Health+Benefits Vital Signs the Jan/Feb 2024 issue

Cyber Guidelines Target Medical Devices

Q&A with Matthew Zagwoski, Product Leader in Global Life Sciences, Beazley Group
By Tammy Worth Posted on January 24, 2024
Q
Why has the FDA released this new iteration of its cybersecurity regulations?
A

The FDA really started putting guidance out for the industry—in terms of how to manage cybersecurity threats when you have devices that are connected to the internet—back in the early 2000s. But in recent years, cybersecurity issues have become more in the forefront because, every day, there’s an attack on a healthcare provider who had to shut down. So the FDA asked for an FBI review of a number of industries, and specifically healthcare, to assess cybersecurity vulnerabilities.

What came out of that was an understanding of healthcare institutions and how they’re integrating technology, using all of these connected devices, and then looking at the threat vectors. This created the realization that, while we have great regulations in terms of the safety and the efficacy of medical devices, we really don’t have anything hardwired in place that the FDA can look at and say, “Alright, now we know they’re cybersecure.” That’s becoming a much bigger issue now. With the analysis that the FBI did, it’s easy to see that anybody can hack into this stuff and potentially cause harm—reprogram a pacemaker, change some settings on a radiology machine. All the IV drips run through these new wireless devices so they can be controlled from the nurses’ station. If someone can get in and change these settings to cause harm, either directly to the patient or from a terrorist standpoint, that is a pretty big risk.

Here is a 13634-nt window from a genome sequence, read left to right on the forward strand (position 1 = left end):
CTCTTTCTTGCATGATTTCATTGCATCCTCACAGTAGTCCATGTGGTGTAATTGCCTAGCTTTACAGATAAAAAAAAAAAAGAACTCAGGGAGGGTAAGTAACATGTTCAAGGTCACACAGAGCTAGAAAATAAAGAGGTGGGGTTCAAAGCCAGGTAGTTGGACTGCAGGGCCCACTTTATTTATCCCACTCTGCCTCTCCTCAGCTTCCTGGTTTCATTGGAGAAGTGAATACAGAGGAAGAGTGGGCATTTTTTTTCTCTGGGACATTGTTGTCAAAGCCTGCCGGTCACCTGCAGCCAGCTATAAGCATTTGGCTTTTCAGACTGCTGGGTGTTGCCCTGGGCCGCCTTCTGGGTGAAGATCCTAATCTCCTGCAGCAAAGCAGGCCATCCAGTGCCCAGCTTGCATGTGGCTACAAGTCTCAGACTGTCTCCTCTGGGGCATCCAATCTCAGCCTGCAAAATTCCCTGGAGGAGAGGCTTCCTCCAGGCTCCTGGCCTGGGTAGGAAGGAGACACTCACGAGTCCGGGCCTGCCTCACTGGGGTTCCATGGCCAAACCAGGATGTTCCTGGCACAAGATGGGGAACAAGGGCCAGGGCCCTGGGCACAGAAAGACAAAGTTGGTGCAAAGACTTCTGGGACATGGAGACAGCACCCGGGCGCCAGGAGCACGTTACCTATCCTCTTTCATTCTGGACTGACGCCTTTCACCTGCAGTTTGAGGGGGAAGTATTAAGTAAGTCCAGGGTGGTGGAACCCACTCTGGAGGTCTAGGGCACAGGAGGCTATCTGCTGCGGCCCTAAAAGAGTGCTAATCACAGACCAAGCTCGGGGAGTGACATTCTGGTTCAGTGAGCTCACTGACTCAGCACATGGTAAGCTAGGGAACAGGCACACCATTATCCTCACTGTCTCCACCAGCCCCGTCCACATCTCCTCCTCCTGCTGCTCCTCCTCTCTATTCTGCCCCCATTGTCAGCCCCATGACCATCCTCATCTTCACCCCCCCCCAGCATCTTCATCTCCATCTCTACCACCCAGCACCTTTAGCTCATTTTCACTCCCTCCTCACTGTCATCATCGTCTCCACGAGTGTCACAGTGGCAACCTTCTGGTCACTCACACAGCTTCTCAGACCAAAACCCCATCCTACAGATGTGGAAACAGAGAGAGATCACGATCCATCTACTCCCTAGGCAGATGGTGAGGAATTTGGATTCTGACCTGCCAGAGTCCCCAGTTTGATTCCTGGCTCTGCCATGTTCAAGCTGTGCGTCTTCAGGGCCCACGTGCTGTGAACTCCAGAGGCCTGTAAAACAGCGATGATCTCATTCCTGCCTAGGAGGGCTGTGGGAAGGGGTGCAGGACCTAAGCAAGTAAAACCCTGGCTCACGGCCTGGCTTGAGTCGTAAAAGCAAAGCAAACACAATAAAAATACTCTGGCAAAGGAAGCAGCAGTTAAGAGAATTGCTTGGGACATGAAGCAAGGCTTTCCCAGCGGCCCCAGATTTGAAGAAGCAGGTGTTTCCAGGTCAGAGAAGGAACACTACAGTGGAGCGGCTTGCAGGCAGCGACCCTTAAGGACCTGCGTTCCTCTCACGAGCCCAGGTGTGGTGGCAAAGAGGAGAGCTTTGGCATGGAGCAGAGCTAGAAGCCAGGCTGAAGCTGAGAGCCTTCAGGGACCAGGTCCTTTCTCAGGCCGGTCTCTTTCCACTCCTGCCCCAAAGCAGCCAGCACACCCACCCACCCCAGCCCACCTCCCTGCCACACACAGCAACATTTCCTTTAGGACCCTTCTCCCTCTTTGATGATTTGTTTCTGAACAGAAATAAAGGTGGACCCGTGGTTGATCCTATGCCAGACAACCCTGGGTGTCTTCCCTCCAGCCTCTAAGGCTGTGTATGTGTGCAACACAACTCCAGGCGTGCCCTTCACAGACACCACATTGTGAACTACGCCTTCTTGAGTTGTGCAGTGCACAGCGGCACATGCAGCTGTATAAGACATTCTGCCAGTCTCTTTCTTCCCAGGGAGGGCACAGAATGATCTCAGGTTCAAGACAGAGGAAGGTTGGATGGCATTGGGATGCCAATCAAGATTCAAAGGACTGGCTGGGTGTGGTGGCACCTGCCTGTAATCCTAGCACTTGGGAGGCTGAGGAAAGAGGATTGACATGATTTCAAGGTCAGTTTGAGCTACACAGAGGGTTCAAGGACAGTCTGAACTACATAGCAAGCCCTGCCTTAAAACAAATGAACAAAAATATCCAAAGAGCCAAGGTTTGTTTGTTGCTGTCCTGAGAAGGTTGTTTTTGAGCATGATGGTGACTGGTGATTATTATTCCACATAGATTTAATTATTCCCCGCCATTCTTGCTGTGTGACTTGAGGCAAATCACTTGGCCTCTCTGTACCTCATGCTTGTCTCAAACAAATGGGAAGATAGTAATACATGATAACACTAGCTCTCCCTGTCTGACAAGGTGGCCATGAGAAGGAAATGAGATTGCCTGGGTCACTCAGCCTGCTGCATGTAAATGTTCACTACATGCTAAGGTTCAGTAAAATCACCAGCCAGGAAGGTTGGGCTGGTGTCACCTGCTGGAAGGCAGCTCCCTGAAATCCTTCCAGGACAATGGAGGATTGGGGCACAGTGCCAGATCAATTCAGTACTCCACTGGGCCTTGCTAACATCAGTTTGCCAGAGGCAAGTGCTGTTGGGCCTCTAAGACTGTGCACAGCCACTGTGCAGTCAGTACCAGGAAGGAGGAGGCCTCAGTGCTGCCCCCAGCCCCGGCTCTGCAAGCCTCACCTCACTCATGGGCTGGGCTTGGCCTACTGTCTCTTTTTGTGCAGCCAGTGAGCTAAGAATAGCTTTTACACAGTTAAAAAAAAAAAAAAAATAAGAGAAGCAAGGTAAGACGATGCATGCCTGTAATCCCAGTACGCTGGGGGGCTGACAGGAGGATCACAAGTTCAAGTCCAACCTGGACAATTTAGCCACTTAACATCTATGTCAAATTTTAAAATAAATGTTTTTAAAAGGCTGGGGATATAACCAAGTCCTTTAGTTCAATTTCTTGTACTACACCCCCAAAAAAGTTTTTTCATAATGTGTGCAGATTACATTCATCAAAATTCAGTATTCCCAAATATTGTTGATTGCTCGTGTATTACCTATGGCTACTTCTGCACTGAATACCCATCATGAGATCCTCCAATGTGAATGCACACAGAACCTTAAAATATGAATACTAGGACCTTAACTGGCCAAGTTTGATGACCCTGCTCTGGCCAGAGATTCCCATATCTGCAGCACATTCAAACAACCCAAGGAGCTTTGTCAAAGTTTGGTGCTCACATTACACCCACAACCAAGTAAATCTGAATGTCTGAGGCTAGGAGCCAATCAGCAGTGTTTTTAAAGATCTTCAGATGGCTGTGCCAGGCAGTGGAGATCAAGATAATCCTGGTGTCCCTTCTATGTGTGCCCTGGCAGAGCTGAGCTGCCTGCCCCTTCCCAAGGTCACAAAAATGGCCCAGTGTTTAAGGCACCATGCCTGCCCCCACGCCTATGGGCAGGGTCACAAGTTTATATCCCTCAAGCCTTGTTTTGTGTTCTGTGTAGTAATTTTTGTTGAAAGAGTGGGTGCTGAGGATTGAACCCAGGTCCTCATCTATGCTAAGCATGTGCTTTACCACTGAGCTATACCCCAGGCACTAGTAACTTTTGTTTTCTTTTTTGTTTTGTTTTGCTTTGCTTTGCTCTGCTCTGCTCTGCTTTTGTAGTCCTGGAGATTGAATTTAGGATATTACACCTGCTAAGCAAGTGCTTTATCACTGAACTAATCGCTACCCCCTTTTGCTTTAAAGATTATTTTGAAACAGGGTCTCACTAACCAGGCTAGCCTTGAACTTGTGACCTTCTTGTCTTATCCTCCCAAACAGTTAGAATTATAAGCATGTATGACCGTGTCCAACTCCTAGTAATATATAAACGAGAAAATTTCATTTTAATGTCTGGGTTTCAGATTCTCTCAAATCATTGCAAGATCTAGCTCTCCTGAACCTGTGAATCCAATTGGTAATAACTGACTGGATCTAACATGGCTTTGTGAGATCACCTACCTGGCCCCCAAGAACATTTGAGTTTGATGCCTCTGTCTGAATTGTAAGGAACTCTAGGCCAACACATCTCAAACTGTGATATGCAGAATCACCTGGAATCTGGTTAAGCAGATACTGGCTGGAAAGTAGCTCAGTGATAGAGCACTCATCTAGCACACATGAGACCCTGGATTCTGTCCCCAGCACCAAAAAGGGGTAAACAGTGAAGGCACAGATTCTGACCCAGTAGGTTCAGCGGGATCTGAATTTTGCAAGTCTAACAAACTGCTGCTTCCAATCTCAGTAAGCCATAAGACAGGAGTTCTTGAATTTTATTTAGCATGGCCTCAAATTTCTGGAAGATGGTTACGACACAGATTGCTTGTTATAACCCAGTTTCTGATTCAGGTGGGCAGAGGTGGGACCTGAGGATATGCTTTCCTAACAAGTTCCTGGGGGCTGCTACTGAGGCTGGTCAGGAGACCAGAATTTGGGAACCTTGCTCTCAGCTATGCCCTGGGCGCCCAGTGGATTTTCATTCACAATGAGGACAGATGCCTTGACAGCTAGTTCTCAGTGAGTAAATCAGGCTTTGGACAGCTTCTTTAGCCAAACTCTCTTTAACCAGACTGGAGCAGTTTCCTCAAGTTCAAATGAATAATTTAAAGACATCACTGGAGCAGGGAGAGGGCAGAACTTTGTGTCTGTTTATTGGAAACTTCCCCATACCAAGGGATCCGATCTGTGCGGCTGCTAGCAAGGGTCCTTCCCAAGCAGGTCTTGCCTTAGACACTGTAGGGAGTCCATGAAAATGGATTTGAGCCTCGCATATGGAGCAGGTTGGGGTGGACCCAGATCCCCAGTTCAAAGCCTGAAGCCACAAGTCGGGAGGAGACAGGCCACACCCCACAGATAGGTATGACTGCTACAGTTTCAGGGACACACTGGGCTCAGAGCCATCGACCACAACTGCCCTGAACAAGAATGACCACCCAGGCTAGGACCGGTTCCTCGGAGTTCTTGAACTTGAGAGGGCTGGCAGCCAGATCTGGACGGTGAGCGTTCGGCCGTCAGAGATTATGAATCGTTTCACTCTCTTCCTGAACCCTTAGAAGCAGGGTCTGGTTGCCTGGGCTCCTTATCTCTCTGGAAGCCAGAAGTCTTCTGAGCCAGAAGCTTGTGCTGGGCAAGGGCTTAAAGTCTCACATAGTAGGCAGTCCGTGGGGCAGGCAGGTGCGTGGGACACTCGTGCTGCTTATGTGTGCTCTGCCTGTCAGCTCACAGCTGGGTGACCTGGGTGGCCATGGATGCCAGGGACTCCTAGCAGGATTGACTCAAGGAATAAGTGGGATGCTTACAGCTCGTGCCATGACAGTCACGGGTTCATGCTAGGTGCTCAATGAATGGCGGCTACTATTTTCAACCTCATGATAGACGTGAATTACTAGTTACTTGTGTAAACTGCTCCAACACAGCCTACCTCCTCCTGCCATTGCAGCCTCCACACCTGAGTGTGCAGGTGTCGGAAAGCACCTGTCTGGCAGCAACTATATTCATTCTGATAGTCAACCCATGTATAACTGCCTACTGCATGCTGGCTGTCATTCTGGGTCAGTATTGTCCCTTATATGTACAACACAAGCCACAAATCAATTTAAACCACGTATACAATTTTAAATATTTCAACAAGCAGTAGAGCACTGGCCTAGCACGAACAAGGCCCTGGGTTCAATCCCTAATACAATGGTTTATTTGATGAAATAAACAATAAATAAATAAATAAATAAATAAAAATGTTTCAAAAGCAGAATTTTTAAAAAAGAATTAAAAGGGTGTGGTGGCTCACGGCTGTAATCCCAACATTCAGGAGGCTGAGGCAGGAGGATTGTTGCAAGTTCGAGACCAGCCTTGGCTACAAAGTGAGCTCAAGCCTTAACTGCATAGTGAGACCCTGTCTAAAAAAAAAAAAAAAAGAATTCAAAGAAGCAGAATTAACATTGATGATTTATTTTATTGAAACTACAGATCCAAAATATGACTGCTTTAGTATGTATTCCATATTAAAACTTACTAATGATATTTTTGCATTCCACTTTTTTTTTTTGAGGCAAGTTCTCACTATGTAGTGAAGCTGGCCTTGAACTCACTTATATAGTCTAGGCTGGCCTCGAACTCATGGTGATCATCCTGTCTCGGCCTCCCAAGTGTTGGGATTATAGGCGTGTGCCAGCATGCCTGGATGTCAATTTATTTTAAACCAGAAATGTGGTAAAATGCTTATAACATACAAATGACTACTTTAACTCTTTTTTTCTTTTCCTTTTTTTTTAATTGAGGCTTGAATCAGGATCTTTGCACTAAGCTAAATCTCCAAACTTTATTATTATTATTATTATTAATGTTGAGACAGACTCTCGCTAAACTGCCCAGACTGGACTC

Q
What do these new requirements do to help ensure medical device manufacturers create products that are more cybersecure?
A
Through the Consolidated Appropriations Act of 2023, they put a new section into the Food and Drug Consumer Protection Act addressing this vulnerability. One could say that it’s been a long time coming in terms of addressing some of these vulnerabilities, but I think the time is right for it. That’s what spawned this whole new evolution, which gives the FDA more power in terms of making sure that the devices that are out there are actually secured and will remain secure throughout their life cycle. The FDA said, as of Oct. 1, if you want to release any new device on the market that is wireless or has a way of connecting to the internet to transfer data, you have to “reasonably assure” us that the device is cybersecure. That’s a subjective comment, “reasonably assure.” But the FDA has an 80-page list of all these things manufacturers should endeavor to do to assure them [the FDA] that a device will not only be cybersecure but they can patch it and maintain it after it’s been put in place. Companies have to track it, assess it and patch it through the life cycle of the entire device.